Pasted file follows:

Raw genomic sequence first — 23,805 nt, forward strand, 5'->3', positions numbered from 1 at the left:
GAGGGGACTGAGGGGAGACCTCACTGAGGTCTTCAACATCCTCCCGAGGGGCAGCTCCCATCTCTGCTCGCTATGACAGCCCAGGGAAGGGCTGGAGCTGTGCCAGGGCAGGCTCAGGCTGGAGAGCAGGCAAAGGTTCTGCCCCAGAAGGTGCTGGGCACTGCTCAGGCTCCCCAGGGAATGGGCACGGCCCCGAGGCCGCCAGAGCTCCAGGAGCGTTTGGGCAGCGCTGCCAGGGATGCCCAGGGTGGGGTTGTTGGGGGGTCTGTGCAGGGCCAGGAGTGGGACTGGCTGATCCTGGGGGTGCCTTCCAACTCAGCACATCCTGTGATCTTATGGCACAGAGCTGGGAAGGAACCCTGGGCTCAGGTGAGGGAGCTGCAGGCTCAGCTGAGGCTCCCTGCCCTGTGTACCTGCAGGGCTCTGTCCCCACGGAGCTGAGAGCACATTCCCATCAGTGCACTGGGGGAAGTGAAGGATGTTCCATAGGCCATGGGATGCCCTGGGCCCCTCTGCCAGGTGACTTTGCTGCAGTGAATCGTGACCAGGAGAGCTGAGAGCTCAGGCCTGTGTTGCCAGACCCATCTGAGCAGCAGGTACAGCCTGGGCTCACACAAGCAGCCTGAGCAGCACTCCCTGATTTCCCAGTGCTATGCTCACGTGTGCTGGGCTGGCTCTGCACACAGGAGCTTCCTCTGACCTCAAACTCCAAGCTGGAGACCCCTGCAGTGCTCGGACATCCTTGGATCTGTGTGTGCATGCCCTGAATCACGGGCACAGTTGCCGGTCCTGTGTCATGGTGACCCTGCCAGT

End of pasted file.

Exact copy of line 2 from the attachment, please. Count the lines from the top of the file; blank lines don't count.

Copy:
GAGGGGACTGAGGGGAGACCTCACTGAGGTCTTCAACATCCTCCCGAGGGGCAGCTCCCATCTCTGCTCGCTATGACAGCCCAGGGAAGGGCTGGAGCTGTGCCAGGGCAGGCTCAGGCTGGAGAGCAGGCAAAGGTTCTGCCCCAGAAGGTGCTGGGCACTGCTCAGGCTCCCCAGGGAATGGGCACGGCCCCGAGGCCGCCAGAGCTCCAGGAGCGTTTGGGCAGCGCTGCCAGGGATGCCCAGGGTGGGGTTGTTGGGGGGTCTGTGCAGGGCCAGGAGTGGGACTGGCTGATCCTGGGGGTGCCTTCCAACTCAGCACATCCTGTGATCTTATGGCACAGAGCTGGGAAGGAACCCTGGGCTCAGGTGAGGGAGCTGCAGGCTCAGCTGAGGCTCCCTGCCCTGTGTACCTGCAGGGCTCTGTCCCCACGGAGCTGAGAGCACATTCCCATCAGTGCACTGGGGGAAGTGAAGGATGTTCCATAGGCCATGGGATGCCCTGGGCCCCTCTGCCAGGTGACTTTGCTGCAGTGAATCGTGACCAGGAGAGCTGAGAGCTCAGGCCTGTGTTGCCAGACCCATCTGAGCAGCAGGTACAGCCTGGGCTCACACAAGCAGCCTGAGCAGCACTCCCTGATTTCCCAGTGCTATGCTCACGTGTGCTGGGCTGGCTCTGCACACAGGAGCTTCCTCTGACCTCAAACTCCAAGCTGGAGACCCCTGCAGTGCTCGGACATCCTTGGATCTGTGTGTGCATGCCCTGAATCACGGGCACAGTTGCCGGTCCTGTGTCATGGTGACCCTGCCAGT